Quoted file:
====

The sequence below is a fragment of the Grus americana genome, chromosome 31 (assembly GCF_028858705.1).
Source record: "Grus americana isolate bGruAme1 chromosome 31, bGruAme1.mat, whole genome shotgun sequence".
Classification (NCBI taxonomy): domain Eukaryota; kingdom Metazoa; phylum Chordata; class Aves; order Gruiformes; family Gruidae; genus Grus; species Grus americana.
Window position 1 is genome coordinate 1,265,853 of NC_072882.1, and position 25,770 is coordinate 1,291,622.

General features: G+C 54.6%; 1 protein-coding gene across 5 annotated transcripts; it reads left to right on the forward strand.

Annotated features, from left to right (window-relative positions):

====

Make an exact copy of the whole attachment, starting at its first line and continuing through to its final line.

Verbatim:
The sequence below is a fragment of the Grus americana genome, chromosome 31 (assembly GCF_028858705.1).
Source record: "Grus americana isolate bGruAme1 chromosome 31, bGruAme1.mat, whole genome shotgun sequence".
Classification (NCBI taxonomy): domain Eukaryota; kingdom Metazoa; phylum Chordata; class Aves; order Gruiformes; family Gruidae; genus Grus; species Grus americana.
Window position 1 is genome coordinate 1,265,853 of NC_072882.1, and position 25,770 is coordinate 1,291,622.

General features: G+C 54.6%; 1 protein-coding gene across 5 annotated transcripts; it reads left to right on the forward strand.

Annotated features, from left to right (window-relative positions):